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Clear Channel Buyout Hits Speed Bump

Clear Channel Communications' meteoric rise from small-time radio station owner to colossal media company has often been tempestuous, with consumer and antitrust advocates hounding the giant. But these days, the loudest cries are coming from stockholders.

Investors were offered $37.60 in cash per share, or $18.7 billion, and the assumption of $8 billion in debt by a private equity group in November.

The buyout offer, led by Bain Capital Partners and Thomas H. Lee Partners, is the fifth largest in U.S. history and a 10.2% premium over the closing stock price the day before the offer was announced.

But some shareholders of the nation's largest radio station operator are signaling it isn't enough, given the strong performance of its billboard and outdoor advertising segment.

Clear Channel's largest shareholder indicated weeks ago it would vote against the deal and efforts to block it are gaining momentum.

The uncertain fate of the deal led the board last week to postpone its shareholder meeting, initially scheduled for Wednesday, until April 19. The change will make more recent shareholders eligible to vote, an apparent bid to increase the odds of approval.

"There's no doubt the delay in the vote stems from management's concern that they haven't gathered enough support to push through the deal," said Stanford Financial Group analyst Fred Moran. "They must have gotten indications there was enough dissension that they wouldn't get it approved."

Two-Thirds Support Needed

To win approval, two-thirds of shareholders must support the deal. Shareholders who don't vote will be counted against the buyout.

Fidelity Management and Research, which has been selling shares but still owns nearly 10% of Clear Channel's outstanding stock, plans to vote against the offer, and others are likely to join Fidelity, analysts say. Institutional investor adviser Glass Lewis recommended shareholders oppose the deal.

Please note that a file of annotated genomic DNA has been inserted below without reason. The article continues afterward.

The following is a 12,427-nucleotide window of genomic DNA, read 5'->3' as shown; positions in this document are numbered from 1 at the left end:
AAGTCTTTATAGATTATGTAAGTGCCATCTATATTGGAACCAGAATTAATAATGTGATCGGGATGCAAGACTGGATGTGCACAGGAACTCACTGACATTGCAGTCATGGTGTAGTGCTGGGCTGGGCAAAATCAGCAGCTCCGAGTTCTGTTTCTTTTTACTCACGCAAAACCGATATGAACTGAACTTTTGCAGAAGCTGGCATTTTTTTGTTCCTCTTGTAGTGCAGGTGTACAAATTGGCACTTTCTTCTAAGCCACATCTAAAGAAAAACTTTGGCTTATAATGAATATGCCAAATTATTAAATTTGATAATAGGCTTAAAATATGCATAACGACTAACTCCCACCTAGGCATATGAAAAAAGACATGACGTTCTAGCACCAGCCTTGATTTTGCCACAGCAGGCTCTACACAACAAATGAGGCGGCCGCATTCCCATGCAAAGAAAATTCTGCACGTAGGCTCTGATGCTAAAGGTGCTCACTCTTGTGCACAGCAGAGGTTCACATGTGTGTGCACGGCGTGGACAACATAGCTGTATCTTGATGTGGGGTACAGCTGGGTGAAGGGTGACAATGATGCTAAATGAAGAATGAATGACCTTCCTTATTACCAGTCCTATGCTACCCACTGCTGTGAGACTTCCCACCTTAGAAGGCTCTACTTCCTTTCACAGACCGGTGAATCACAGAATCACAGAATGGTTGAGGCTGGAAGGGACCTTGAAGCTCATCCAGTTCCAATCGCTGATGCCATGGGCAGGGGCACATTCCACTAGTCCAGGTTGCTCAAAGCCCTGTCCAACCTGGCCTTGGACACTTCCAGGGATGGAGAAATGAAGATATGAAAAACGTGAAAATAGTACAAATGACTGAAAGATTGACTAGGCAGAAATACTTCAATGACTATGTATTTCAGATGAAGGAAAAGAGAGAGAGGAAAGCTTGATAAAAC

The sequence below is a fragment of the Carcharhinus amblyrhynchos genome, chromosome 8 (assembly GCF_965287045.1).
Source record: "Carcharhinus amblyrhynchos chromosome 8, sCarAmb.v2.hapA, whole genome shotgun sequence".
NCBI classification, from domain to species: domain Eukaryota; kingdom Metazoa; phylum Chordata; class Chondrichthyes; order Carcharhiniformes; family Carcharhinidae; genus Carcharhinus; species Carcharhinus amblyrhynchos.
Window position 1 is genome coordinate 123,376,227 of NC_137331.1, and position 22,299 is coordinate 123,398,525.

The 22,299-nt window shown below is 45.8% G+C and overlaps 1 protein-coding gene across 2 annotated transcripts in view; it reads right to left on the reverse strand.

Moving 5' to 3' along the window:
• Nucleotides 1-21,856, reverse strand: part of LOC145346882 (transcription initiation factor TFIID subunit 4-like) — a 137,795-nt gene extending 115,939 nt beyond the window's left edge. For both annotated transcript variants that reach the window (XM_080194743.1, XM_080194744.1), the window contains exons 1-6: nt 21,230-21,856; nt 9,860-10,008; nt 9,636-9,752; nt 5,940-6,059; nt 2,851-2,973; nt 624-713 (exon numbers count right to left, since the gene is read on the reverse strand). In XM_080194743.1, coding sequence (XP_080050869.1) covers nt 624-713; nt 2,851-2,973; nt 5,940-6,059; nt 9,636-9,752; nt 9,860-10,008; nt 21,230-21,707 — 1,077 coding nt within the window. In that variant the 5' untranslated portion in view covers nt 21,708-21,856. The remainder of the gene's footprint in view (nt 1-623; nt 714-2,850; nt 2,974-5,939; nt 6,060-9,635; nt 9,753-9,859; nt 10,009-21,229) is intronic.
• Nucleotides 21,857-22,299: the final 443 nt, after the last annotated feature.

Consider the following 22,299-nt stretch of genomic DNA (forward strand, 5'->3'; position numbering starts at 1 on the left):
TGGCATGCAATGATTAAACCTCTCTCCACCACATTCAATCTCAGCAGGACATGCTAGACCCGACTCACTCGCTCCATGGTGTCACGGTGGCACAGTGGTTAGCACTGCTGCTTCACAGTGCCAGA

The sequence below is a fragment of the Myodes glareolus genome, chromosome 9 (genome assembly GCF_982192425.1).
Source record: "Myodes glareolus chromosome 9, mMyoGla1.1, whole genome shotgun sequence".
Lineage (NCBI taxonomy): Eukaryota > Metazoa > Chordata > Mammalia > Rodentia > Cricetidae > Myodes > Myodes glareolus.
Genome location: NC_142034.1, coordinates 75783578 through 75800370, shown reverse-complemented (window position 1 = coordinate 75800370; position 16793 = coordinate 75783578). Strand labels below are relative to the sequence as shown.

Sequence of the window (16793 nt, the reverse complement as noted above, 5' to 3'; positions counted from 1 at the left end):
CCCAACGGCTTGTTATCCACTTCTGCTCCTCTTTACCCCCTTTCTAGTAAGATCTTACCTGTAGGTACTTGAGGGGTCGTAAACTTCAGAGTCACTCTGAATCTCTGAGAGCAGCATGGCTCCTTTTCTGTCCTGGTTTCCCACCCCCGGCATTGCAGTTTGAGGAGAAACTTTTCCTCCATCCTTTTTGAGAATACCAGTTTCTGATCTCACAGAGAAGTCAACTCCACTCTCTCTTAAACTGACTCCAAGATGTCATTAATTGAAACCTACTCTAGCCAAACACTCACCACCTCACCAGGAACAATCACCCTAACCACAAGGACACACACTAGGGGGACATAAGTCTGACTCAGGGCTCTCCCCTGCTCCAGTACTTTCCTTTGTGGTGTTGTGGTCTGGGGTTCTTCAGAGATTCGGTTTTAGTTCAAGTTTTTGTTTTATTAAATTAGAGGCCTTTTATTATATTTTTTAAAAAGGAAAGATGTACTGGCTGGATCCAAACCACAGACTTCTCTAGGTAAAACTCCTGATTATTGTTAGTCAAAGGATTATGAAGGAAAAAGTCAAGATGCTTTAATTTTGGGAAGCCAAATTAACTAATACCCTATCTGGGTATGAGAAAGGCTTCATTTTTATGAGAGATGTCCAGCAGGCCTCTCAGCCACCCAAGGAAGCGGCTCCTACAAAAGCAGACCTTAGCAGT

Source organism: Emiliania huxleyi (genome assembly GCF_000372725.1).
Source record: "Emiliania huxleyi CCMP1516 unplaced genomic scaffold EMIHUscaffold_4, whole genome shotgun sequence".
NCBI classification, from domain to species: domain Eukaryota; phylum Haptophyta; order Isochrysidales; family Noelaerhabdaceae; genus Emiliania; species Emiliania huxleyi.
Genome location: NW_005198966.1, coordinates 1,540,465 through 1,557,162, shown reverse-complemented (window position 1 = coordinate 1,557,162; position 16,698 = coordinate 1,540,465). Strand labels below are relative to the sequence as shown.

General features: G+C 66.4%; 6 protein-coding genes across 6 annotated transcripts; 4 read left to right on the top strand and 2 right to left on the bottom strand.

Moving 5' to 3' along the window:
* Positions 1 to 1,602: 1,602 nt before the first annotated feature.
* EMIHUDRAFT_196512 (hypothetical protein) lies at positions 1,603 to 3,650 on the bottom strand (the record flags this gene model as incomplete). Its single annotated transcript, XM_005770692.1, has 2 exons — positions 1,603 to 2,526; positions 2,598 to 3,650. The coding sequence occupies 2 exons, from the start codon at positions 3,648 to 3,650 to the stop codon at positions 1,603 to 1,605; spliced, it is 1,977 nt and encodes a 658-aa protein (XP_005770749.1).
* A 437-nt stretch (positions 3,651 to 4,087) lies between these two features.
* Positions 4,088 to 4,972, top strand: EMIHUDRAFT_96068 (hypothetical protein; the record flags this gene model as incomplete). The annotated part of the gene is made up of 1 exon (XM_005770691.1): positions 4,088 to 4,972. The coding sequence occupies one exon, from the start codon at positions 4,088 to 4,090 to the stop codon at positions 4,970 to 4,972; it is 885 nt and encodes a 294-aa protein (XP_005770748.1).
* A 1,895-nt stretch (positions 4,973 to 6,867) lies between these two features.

"The deck is starting to look like it's really stacked against" the buyers and the supporting Clear Channel board, said RBC Capital Markets analyst David Bank.

The buyers have signaled they do no intend to raise their offer. And company officials have repeatedly said they shopped for the best deal, and the cash offer by the equity group was substantially better than the average stock price before the company announced it would look at options like the buyout.

"We firmly believe there is not another competitive bidder for Clear Channel, and that $37.60 per share in cash maximizes value and certainty," the board said in its letter to shareholders.

Bank said the delayed vote may give Clear Channel's management team time to figure out whether the deal can be sweetened enough to win approval or whether -- if recent market volatility continues -- unnerved shareholders might be won over.

"If you see weakness in the market, people might not want to take on the risk," he said, noting that the advertising market could worsen and encourage shareholders to take the cash while they can.

He puts the odds of the deal closing at 50-50.

Unusual Critics

Clear Channel management's current disagreement with some shareholders has been in contrast to its usual critics: consumer groups and antitrust regulators.

The San Antonio-based company, started by L. Lowry Mays and B.J. "Red" McCombs in 1972, remained a relatively modest venture until media ownership rules and regulations relaxed in the late 1990s -- just as the dot-com boom was fueling enormous demand for advertising.

Clear Channel quickly grew to include 1,300 radio stations along with a television group, outdoor advertising and event-staging, a business line that has since been spun-off and renamed Live Nation. Consumer groups charged Clear Channel was homogenizing programming and harming listeners, and investigations into payola allegations were launched.

"Clear Channel, several years ago, became synonymous with everything that was wrong with radio," said Michael Bracy of the Future of Music Coalition, an advocacy group that has argued that regulatory laxness with the public bandwidth has hurt listeners. "All of the energy goes into cutting costs and streamlining, which doesn't translate into the best radio."

As pressure from other music formats like the Internet and satellite radio has increased, the company has divested some of its radio holdings. It announced in November, at the time of the buyout offer, it would sell its television group and nearly 450 radio stations in smaller markets.

Still, with plans to hold onto roughly 700 radio stations, most in the largest media markets, Clear Channel remains a radio behemoth.

If successful, the new owners may be required by the Federal Communications Commission to sell some stations, but it's not clear that smaller independent owners could afford them anymore, Bracy said.

"We don't know enough about how this would play out because this is uncharted territory," he said.

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